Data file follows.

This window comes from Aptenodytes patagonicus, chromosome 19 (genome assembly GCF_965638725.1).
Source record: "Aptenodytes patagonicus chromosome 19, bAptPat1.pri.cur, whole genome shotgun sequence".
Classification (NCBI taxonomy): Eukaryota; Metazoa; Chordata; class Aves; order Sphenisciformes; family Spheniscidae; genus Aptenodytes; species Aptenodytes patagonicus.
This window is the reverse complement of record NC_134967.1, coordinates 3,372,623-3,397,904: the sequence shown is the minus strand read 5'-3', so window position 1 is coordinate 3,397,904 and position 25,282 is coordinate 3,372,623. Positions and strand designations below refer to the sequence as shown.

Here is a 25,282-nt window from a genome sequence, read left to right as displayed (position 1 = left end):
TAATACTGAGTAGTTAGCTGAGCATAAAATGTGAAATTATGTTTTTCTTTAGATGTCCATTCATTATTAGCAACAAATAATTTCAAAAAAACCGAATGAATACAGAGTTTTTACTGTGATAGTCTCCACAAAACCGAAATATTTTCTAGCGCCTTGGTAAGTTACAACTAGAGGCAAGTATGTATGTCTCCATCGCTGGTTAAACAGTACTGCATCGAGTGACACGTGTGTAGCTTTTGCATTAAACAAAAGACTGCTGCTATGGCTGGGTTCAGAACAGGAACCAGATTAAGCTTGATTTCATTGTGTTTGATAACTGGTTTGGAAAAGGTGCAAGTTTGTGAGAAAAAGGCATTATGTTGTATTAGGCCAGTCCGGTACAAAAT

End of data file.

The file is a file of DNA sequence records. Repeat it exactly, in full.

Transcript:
This window comes from Aptenodytes patagonicus, chromosome 19 (genome assembly GCF_965638725.1).
Source record: "Aptenodytes patagonicus chromosome 19, bAptPat1.pri.cur, whole genome shotgun sequence".
Classification (NCBI taxonomy): Eukaryota; Metazoa; Chordata; class Aves; order Sphenisciformes; family Spheniscidae; genus Aptenodytes; species Aptenodytes patagonicus.
This window is the reverse complement of record NC_134967.1, coordinates 3,372,623-3,397,904: the sequence shown is the minus strand read 5'-3', so window position 1 is coordinate 3,397,904 and position 25,282 is coordinate 3,372,623. Positions and strand designations below refer to the sequence as shown.

Here is a 25,282-nt window from a genome sequence, read left to right as displayed (position 1 = left end):
TAATACTGAGTAGTTAGCTGAGCATAAAATGTGAAATTATGTTTTTCTTTAGATGTCCATTCATTATTAGCAACAAATAATTTCAAAAAAACCGAATGAATACAGAGTTTTTACTGTGATAGTCTCCACAAAACCGAAATATTTTCTAGCGCCTTGGTAAGTTACAACTAGAGGCAAGTATGTATGTCTCCATCGCTGGTTAAACAGTACTGCATCGAGTGACACGTGTGTAGCTTTTGCATTAAACAAAAGACTGCTGCTATGGCTGGGTTCAGAACAGGAACCAGATTAAGCTTGATTTCATTGTGTTTGATAACTGGTTTGGAAAAGGTGCAAGTTTGTGAGAAAAAGGCATTATGTTGTATTAGGCCAGTCCGGTACAAAAT